Yes, I was aware of that, because I do, as the hon. Gentleman knows, maintain a healthy dialogue with the all-party group. In fact, I am pleased to have been invited to attend and speak at events organised by the hon. Gentleman, and I pay tribute to his work in that regard. I hope that the all-party group will come to a similar conclusion to the one that I have reached on advice and guidance, which I have articulated at considerable, but not sufficient, length.
There is good practice out there, and not all of it revolves around the mainstream institutions. It stems partly from the dynamism offered by technology, from which we can learn from and which therefore needs to be built into our thinking when considering this part of the Bill. I do not know if the all-party group has had a chance to look at that proposal, but if they have not, it may not be too late to use the provision as a catalyst for doing so.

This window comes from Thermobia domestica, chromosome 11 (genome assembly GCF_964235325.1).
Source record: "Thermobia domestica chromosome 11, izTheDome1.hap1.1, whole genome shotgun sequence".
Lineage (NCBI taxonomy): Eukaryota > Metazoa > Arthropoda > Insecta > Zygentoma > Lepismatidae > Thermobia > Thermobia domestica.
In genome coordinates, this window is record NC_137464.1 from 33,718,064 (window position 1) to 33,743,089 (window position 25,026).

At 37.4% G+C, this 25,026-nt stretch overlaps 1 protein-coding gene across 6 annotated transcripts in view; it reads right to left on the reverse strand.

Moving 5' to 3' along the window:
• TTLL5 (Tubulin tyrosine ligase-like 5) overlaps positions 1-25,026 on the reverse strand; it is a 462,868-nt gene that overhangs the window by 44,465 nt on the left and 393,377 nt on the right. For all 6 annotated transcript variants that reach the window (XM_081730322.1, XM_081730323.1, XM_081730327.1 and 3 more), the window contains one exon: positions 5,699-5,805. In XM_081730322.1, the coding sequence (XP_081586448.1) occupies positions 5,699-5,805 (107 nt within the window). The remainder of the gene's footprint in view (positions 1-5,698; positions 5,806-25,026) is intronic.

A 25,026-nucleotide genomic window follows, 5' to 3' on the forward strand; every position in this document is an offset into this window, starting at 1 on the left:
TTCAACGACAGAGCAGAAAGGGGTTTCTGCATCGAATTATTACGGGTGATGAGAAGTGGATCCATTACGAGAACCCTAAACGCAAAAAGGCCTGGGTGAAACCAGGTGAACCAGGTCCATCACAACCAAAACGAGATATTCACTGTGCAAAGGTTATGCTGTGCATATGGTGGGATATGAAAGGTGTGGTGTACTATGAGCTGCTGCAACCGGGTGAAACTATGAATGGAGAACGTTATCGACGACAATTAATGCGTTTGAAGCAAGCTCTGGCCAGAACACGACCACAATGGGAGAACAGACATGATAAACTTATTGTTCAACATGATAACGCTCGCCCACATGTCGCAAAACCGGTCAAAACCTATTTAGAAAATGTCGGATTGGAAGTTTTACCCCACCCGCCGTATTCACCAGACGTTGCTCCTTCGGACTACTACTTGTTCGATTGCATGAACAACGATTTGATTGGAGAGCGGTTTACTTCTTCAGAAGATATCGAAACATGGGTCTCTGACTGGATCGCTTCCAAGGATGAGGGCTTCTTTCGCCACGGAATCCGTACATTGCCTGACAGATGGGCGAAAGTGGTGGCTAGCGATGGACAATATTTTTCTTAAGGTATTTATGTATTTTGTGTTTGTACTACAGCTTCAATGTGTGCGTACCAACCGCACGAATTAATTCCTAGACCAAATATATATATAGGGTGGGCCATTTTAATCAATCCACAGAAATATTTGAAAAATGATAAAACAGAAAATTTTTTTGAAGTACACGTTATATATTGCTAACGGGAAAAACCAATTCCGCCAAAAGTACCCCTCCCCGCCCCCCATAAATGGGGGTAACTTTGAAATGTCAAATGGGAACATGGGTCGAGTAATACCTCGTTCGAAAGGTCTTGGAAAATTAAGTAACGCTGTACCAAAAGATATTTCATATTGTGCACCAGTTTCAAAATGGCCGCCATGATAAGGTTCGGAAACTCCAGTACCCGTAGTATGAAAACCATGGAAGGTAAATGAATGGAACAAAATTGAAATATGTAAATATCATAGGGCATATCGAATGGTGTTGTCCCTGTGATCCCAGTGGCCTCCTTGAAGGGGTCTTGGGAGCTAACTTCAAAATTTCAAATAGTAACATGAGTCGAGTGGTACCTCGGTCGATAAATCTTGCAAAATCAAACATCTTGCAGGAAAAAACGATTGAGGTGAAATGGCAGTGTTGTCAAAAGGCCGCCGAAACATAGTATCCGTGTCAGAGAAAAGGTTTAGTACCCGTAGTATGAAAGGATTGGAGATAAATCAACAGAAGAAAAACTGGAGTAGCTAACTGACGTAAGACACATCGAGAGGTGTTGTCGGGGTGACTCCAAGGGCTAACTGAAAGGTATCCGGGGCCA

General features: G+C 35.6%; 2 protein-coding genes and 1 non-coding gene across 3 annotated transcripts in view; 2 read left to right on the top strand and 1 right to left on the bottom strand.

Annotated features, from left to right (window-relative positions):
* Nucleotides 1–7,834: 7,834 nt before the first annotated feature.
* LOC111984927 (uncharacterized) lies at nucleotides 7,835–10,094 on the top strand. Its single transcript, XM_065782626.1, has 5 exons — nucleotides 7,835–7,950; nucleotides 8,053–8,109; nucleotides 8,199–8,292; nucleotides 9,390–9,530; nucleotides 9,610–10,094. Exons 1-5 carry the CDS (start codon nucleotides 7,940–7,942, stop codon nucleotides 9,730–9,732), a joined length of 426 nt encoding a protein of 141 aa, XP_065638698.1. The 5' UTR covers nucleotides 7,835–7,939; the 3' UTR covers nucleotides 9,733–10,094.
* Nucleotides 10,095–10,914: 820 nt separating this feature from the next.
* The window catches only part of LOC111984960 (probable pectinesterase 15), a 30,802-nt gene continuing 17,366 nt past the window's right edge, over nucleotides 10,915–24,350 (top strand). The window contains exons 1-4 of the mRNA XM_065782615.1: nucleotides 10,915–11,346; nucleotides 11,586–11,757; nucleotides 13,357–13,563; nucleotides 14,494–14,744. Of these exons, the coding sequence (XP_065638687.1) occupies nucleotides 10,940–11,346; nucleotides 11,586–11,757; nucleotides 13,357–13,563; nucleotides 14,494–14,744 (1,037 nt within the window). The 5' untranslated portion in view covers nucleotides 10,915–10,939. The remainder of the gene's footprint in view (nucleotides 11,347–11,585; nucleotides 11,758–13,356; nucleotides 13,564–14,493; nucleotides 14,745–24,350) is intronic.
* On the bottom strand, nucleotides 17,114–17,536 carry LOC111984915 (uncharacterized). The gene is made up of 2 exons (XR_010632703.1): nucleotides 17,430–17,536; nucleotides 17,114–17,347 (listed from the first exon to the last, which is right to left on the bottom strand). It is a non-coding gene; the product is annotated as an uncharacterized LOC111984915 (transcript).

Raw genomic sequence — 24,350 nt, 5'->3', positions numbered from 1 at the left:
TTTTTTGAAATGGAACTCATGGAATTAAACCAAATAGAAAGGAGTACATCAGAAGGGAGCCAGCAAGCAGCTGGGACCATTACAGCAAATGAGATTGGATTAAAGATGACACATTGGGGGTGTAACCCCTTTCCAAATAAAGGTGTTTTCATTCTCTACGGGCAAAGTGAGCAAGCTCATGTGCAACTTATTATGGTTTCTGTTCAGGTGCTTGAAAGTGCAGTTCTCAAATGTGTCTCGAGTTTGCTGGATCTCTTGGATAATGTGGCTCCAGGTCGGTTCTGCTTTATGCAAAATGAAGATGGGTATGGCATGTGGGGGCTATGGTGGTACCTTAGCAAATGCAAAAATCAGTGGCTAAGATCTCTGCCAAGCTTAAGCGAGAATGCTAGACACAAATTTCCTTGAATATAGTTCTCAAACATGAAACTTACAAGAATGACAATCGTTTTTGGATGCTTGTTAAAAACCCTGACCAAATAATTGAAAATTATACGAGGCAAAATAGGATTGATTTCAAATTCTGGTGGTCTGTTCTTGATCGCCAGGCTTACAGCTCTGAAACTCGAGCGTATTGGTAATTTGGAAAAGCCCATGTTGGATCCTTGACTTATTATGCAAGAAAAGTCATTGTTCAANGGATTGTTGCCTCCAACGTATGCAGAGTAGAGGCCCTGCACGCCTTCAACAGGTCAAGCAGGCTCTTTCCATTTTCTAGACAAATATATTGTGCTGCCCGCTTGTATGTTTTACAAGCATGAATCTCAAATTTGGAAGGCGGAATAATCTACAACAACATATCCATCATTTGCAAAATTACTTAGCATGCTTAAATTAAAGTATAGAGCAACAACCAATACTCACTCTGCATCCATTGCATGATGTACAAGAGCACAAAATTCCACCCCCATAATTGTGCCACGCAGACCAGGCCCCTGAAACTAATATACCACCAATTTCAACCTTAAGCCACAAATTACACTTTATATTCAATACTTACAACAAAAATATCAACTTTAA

Although we are an all-party group and not subject to the requirements of Select Committees, it would be invidious to go into too much detail ant what may, or may not, be proposed. However, this is an area in which everyone, including the Government, wishes to look carefully at new mechanisms. The question is: what are the precise devices for using the new mechanisms?
I did not want to compromise the hon. Gentleman’s position, as I am sure he knows, but we have had a helpful exchange. The way in which people gather, exchange and use information has changed immensely, and continues to do so. That lies at the core of our considerations today. The fact that we are talking about young people only exaggerates the significance of that point, because I suspect that many young people are accustomed to accessing information wholly or mainly by technological means. That is why Edge has done us a service in advising us on these matters, and I am delighted to reflect its perspective in the amendment.